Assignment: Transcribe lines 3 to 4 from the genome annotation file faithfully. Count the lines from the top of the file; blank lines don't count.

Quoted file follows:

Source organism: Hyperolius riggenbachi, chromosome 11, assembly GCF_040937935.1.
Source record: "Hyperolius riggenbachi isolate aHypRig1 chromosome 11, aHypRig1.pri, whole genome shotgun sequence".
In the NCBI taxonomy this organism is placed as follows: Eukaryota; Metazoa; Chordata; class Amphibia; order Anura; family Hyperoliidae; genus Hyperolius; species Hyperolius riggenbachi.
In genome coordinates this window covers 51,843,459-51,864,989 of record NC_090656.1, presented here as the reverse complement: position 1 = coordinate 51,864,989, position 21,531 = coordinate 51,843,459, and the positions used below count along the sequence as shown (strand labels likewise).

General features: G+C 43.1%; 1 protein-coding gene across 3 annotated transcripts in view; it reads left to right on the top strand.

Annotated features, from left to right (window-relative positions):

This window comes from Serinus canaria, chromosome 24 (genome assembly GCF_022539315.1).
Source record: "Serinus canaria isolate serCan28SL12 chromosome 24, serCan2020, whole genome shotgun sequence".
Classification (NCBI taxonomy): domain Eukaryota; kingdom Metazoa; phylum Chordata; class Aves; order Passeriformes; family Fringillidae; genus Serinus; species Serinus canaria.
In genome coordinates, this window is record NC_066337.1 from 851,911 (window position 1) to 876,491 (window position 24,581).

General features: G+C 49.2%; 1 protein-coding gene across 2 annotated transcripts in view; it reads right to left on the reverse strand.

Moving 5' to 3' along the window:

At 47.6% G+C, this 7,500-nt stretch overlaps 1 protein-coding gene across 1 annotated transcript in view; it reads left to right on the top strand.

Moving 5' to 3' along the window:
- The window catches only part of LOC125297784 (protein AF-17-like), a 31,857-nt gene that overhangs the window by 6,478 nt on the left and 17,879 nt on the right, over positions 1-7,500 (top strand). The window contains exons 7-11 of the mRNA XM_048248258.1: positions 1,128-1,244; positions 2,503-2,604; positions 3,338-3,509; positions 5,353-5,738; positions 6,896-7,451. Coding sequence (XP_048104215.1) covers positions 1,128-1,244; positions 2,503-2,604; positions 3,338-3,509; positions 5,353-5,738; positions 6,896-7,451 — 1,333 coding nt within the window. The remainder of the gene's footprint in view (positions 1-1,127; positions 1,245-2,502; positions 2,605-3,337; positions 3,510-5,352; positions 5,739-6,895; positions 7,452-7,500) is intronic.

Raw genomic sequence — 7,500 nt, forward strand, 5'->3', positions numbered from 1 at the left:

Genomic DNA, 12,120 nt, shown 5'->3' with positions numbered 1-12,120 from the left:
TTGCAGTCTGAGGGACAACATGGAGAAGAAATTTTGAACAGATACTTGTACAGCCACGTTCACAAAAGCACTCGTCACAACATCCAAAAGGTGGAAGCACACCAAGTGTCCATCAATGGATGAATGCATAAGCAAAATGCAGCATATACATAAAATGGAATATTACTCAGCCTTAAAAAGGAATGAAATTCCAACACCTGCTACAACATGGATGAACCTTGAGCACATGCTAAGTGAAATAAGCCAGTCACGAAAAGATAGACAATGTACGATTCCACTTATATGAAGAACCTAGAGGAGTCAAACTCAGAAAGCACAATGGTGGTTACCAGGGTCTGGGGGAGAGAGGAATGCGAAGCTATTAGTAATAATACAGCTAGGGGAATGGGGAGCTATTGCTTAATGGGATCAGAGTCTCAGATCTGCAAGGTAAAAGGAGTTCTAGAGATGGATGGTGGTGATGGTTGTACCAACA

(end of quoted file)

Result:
In the NCBI taxonomy this organism is placed as follows: Eukaryota; Metazoa; Chordata; class Amphibia; order Anura; family Hyperoliidae; genus Hyperolius; species Hyperolius riggenbachi.
In genome coordinates this window covers 51,843,459-51,864,989 of record NC_090656.1, presented here as the reverse complement: position 1 = coordinate 51,864,989, position 21,531 = coordinate 51,843,459, and the positions used below count along the sequence as shown (strand labels likewise).